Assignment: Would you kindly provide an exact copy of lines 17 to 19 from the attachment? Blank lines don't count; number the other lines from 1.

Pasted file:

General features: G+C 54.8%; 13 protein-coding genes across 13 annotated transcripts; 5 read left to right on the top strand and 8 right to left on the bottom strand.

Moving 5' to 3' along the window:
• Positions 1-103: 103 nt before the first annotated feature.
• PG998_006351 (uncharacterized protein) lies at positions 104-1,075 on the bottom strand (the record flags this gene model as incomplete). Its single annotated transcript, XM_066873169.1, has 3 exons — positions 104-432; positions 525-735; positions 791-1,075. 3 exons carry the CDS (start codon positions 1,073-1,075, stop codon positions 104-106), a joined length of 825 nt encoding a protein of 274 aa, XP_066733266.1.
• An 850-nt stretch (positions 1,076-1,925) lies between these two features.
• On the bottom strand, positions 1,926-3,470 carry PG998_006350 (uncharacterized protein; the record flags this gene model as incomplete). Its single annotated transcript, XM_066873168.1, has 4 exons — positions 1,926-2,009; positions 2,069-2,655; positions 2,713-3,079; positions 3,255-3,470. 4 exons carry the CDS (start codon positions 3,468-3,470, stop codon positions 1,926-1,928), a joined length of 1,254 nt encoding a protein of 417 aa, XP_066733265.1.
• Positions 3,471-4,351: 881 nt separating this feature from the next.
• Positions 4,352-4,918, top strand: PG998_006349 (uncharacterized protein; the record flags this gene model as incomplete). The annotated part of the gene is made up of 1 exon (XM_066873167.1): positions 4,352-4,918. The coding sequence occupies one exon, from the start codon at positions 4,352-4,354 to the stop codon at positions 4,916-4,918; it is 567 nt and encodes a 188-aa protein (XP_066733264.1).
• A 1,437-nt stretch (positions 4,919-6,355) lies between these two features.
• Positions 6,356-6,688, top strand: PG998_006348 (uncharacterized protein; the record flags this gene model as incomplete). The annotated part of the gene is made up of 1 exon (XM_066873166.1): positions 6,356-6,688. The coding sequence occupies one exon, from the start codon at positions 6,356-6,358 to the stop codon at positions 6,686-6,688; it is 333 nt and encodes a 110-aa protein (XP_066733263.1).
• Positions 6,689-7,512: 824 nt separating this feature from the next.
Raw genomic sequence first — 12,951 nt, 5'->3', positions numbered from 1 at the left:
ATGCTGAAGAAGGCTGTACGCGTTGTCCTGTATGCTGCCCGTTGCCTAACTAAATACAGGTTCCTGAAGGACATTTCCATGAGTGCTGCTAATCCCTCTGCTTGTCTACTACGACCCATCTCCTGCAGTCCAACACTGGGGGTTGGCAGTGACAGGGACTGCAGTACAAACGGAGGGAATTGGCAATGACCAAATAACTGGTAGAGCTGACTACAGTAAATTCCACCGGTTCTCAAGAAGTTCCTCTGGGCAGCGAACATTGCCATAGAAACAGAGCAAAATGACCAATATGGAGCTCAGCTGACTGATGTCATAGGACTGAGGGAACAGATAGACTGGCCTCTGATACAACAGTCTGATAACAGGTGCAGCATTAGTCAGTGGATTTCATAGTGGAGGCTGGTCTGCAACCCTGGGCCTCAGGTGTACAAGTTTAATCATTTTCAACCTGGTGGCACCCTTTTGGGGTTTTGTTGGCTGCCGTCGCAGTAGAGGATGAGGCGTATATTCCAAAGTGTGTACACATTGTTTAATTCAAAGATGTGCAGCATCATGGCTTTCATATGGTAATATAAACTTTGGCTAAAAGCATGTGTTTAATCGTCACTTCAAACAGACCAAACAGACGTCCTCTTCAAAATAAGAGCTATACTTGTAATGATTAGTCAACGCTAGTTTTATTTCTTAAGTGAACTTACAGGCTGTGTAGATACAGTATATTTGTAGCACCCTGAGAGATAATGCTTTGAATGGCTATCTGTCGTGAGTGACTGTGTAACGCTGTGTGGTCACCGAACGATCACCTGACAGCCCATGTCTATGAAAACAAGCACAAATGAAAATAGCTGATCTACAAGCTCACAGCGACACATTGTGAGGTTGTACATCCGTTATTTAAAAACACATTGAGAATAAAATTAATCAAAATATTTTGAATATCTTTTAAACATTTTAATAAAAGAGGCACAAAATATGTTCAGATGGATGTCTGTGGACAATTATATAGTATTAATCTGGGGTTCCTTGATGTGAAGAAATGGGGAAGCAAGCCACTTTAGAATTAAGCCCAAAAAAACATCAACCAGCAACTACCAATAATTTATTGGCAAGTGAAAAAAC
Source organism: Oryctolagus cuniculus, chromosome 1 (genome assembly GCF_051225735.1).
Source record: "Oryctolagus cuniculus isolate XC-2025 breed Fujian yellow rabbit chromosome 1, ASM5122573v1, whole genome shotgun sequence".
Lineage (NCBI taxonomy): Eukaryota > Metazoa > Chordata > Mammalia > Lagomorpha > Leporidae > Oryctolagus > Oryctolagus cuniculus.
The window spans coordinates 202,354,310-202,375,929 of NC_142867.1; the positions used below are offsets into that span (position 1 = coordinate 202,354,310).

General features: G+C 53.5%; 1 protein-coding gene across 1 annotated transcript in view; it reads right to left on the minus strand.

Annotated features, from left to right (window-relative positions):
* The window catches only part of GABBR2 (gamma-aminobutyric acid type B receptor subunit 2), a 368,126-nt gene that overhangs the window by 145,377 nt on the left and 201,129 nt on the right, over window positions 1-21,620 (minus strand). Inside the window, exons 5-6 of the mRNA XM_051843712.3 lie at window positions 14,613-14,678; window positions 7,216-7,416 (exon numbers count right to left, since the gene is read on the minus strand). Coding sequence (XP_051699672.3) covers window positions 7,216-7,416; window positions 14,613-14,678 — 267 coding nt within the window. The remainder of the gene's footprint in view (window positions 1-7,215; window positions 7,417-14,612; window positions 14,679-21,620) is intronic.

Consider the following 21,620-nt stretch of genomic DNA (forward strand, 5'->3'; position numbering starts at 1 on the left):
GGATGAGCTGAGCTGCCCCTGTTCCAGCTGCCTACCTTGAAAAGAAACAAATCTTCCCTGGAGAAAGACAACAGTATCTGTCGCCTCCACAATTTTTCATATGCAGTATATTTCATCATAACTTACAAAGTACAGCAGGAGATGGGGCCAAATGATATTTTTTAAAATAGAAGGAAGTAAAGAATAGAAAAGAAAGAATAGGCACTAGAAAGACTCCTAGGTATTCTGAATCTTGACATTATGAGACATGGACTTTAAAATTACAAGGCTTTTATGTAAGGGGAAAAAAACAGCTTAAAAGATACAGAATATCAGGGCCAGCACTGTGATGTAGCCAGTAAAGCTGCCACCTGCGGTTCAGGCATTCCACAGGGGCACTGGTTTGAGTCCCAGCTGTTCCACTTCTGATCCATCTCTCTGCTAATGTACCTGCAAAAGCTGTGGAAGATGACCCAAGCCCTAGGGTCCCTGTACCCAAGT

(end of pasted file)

The window spans coordinates 202,354,310-202,375,929 of NC_142867.1; the positions used below are offsets into that span (position 1 = coordinate 202,354,310).

General features: G+C 53.5%; 1 protein-coding gene across 1 annotated transcript in view; it reads right to left on the minus strand.

Annotated features, from left to right (window-relative positions):